Digestion is the process by which the body breaks down food in order to obtain the 50+ nutrients needed for optimal health. There are two aspects of digestion: 1) the mechanical breakdown via chewing and the action of stomach contractions and 2) the chemical breakdown by the enzymes that are excreted in the mouth, by the pancreas, and the brush boarder enzymes that are excreted along the length of the small intestines. Some chemical breakdown occurs as well by stomach acid. The ultimate goal is to ensure that nutrients are made available for absorption.
Digestion begins in the mouth with the mastication of food by our teeth, at the same time; an enzyme called amylase, that digests carbohydrate, is excreted by the salivary glands. Saliva helps to moisten and compact food so that your tongue can push it to the back of your mouth where it can be swallowed; sending the food down the slide of your gullet (esophagus) into your stomach. Food then enters the stomach where it encounters a potent blend of enzymes, hydrochloric acid, and mucus.
One stomach enzyme — gastric alcohol dehydrogenase — digests small amounts of alcohol, an unusual nutrient that can be absorbed directly from your stomach into your bloodstream even before it’s been digested. The primary purpose of the stomach is to breakdown proteins and fats into their basic components: amino acids and fatty acids – the digestion of carbohydrate basically comes to a stop since the stomach acid neutralizes the enzyme [since it’s a protein and proteins are broken down in the stomach] amylase that was excreted with saliva.
Next stop, small intestines. A lot goes on in the 6 metres, or 20 feet worth, of tubing that makes up this important part of the journey. The gallbladder secretes bile which helps to digest fat. The pancreas releases all the enzymes needed for the digestion of fat, protein and carbohydrate in the partially digested food that leaves stomach. There are also enzymes found on the surface of the intestines, along the length of it, to further help digest these nutrients. The small intestine is divided into three sections where absorption of nutrients occurs at different areas along its length.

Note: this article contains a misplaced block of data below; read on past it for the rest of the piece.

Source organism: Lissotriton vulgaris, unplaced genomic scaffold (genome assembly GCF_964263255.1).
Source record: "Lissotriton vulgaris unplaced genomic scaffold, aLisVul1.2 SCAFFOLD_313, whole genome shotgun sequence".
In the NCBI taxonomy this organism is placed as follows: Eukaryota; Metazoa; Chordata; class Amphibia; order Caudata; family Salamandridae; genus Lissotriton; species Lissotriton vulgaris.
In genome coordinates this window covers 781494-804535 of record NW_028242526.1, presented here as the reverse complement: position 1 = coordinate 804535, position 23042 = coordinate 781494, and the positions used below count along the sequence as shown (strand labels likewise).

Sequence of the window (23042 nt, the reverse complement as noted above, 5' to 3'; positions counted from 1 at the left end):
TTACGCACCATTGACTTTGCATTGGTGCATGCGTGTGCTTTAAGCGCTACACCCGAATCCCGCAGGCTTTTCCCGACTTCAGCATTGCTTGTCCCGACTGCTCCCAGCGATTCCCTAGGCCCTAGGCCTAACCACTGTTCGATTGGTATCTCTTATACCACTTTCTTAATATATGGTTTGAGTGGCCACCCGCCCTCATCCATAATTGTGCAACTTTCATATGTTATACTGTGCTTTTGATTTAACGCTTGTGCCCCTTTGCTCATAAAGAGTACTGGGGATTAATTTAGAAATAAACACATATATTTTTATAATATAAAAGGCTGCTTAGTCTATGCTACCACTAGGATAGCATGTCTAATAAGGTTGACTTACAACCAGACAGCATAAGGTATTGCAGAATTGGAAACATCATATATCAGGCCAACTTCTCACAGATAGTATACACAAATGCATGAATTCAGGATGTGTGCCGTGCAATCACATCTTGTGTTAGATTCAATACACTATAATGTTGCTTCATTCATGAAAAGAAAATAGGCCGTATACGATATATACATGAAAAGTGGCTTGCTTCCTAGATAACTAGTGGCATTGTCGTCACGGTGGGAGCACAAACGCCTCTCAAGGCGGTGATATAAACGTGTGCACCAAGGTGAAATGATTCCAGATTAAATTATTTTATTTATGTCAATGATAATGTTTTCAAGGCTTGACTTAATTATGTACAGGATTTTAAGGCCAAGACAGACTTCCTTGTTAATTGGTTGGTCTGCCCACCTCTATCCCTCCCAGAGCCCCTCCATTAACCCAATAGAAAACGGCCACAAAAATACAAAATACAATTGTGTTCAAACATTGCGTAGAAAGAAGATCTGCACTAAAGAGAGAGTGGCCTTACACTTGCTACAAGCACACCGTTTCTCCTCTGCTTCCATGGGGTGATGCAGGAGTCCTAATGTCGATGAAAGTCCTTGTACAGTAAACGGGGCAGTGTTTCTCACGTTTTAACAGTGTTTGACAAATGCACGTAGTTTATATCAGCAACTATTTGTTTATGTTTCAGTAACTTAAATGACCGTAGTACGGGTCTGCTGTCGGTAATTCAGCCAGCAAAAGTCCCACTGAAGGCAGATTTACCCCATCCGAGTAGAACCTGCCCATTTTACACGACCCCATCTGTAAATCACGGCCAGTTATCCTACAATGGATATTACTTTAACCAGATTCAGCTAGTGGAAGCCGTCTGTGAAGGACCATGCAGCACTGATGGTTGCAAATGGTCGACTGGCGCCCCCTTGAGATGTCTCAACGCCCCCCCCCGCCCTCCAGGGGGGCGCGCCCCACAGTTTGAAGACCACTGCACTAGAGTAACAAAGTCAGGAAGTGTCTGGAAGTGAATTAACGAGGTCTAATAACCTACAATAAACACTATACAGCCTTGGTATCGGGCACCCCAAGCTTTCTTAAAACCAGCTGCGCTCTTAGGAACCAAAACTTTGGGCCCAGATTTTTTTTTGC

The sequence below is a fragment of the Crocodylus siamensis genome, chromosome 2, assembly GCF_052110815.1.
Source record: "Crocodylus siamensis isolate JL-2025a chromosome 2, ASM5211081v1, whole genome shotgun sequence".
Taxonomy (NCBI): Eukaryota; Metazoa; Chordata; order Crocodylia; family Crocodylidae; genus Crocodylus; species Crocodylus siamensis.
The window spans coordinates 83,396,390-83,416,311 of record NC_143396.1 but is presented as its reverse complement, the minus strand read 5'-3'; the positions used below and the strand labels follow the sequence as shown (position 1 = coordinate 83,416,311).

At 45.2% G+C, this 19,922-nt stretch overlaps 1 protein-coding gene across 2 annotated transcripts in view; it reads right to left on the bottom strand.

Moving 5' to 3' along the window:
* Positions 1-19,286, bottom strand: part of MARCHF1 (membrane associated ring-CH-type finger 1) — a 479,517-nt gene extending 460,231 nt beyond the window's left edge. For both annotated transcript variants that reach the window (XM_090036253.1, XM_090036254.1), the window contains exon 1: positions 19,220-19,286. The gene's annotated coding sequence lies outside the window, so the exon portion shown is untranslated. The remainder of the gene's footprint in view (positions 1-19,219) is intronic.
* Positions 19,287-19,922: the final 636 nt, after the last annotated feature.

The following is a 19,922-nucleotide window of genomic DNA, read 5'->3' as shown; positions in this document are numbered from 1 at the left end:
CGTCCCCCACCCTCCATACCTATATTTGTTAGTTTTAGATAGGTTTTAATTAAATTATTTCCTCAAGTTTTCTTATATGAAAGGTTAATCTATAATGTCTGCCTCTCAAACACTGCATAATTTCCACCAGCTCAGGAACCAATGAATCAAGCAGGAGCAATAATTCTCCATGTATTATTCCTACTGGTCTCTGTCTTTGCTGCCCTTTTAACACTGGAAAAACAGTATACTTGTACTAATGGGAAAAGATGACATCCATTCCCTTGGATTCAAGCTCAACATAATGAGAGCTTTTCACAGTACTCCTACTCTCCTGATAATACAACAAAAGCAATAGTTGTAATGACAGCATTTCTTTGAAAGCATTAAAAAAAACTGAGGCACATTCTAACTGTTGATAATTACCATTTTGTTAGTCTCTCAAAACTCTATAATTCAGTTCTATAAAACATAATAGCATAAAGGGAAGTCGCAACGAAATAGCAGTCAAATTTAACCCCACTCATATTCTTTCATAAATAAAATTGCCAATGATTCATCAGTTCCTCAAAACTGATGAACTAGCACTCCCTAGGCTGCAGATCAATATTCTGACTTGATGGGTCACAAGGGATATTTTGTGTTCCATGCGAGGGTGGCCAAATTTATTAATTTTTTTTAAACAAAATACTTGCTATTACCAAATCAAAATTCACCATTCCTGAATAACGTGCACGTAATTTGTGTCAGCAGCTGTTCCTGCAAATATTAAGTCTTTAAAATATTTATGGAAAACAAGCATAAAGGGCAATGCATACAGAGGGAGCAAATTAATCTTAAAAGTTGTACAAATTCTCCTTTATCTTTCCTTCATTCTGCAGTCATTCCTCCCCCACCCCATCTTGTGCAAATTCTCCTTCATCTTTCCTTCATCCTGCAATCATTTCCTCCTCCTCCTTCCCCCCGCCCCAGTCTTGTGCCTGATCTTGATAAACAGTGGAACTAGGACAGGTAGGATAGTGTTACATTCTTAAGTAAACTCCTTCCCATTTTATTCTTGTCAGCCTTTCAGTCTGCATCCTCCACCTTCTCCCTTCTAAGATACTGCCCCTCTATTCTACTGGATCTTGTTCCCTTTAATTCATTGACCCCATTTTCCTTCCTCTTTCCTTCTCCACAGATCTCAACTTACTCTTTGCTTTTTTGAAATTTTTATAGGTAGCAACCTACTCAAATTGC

Duodenum The first section of the small intestines; some 25 – 38 cm (10 – 15 inches) long, is the duodenum which connects the stomach to the jejunum. Vitamin A, B1, the minerals iron, and calcium, simple sugars (the end products of carbohydrate digestion), amino acids (the end products of protein metabolism), and fatty acids (the end products of fat digestion) are primarily absorbed here.
Jejunum The middle part of the small intestines, sometimes called the mid-gut; much longer than the duodenum at 2.4 metres (8 feet) is the jejunum. More of the simple sugars, amino acids and fatty acids, the water-soluble vitamins (vitamin C and the rest of the B vitamins, other than vitamin B12), the fat soluble vitamins D, E and K, the minerals copper, zinc, potassium, iodine, calcium, magnesium and phosphorus are absorbed.